It occurs to me that Fridays have always been an important day of the week (for me at least). First, and most obviously, Friday marks the end of a work week . . . if you are working, which as most of you know, I retired from a few years ago. Nonetheless, I still remember what a great day Friday was when I was working. Because it meant I was not going to work for a couple of days at least. Away from the commute, bosses (to which I'm congenitally allergic), pointless job, the boredom, the stifling political/cultural atmosphere (I worked for the Dept of Defense, surrounded by military guys/gals and a crew of civilians that pretty much loved the military)--so it was great to get away from that even for just two days. Hell, being away from it for one day was great.
Another thing that will resonate with the older crowd who were brought up Catholic. Friday used to be a day you could not eat meat. You had to eat fish. Like every Friday of the year. No exceptions. Church rule. We were taught by Holy Mother Church that if you ate meat on Friday on purpose, God would be sending you to hell for all eternity. From where I sit now, it is matter of almost total amazement that anybody believed this and a lot of other stuff that the church told us you were going to hell for all eternity for. Practicing birth control, for example; getting remarried after a divorce; not contributing to the support of your pastor/the Church--how thoughtful of God to make sure the church always got money by having the Church think up this rule. This doesn't even count the whole slew of other things that would send you to hell for all eternity: going to a Protestant church, getting married somewhere other than a Catholic church, marrying a non-Catholic or (horrors!) a non-Christian with church permission; entertaining "dirty" thoughts and masturbation (insurmountable challenges for young males of the species); reading books on the Index of Forbidden Books*--check out the listings in Wikipedia. And this list is just partial. It's also a matter of amazement to me the hold that the Church had on people. Nobody seemed to question anything, and a lot of people, including me, were scared of sinning 24 hours a day. You get the point. Being a Catholic back then was not for sissies, or should I say, for normal human beings.
I'm inclined to be thinking about this old pre-Vatican II Council stuff (that was 1962-65 when the Church joined the modern world with a host of real reforms and reformulations of which conservatives in the Church have successfully turned back or blunted a great many, but that's a whole 'nother rant) because of something in a blog I read regularly. Karen Lindsey's anything&everything recently had a post about antisemitism in the Catholic church of her youth. As I recall, antisemitism wasn't that overt in the New Orleans church. Plain ole garden-variety racism was much more common, but only, as I now see, because there just weren't a hell of a lot of Jews in New Orleans. I never even met a Jewish person until I was 23 years old and met a guy named Bill Marienberg while I was in the service. But certainly the church that formed me found not only Jews, but Protestants, divorced people, "fallen away" Catholics, homosexuals, and numerous other categories of sinners distasteful.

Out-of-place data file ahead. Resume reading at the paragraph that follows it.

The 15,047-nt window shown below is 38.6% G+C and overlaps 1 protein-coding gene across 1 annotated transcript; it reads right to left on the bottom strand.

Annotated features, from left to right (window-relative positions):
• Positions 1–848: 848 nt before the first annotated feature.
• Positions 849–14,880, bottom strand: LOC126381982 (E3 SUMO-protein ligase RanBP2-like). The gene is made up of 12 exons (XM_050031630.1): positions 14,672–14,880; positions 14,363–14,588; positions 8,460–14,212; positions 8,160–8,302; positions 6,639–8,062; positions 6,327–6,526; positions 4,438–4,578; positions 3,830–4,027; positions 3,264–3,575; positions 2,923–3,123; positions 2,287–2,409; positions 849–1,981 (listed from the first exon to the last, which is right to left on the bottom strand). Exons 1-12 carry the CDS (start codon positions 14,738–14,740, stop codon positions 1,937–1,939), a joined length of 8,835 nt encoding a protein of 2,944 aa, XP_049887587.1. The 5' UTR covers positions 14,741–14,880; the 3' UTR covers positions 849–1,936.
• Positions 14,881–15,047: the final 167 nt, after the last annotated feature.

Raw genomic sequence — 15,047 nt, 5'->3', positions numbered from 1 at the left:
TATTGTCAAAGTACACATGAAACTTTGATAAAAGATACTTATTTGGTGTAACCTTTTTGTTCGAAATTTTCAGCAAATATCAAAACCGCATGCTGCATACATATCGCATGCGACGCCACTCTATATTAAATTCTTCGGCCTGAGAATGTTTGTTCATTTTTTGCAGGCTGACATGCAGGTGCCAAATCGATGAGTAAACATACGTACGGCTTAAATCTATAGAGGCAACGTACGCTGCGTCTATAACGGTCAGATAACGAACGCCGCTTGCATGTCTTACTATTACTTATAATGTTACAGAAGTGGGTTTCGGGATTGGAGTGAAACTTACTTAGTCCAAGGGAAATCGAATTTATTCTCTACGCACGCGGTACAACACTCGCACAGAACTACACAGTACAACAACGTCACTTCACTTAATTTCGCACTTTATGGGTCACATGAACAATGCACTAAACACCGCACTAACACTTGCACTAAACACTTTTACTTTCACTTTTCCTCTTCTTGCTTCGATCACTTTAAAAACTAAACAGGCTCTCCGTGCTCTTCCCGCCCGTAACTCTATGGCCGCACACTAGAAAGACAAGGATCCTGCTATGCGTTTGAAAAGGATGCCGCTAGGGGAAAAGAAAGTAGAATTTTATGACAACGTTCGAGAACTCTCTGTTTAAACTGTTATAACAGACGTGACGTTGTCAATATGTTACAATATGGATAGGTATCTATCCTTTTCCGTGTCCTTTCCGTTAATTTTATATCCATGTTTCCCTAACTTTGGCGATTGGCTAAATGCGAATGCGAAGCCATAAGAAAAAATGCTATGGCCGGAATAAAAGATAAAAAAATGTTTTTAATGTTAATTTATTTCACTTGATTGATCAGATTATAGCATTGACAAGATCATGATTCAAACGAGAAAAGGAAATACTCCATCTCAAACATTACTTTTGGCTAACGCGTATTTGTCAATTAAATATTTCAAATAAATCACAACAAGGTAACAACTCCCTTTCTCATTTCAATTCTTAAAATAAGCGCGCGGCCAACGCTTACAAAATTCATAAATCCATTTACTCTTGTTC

Anyway Friday was a day you could not eat meat or you risked the fate of your immortal soul. Don't know how I got started on this long tirade, but I've got issues with the Catholic Church that I can't see being resolved at this point. I have to say my whole sense of spirituality was fostered in the Catholic church, for which I am really grateful. And that still remains and has deepened over the years. As for the rest . . . I've been in the process of tossing it aside for years. And, I'm happy to report, I'm just about done.
*The list reads like an honor roll of some of the greatest thinkers in the history of mankind: Pascal, Hugo, Rousseau, Voltaire, Dumas, Flaubert, Montesquieu, Montaigne, and on and on and on. There are tons of authors on the Index. Now, bear in mind that for these authors, only select works were on the Index. Others had the honor of having ALL of their works banned. Such honorees include: Rabelais, Sartre, Zola, Balzac, Spinoza, Hobbes, Sartre, and others.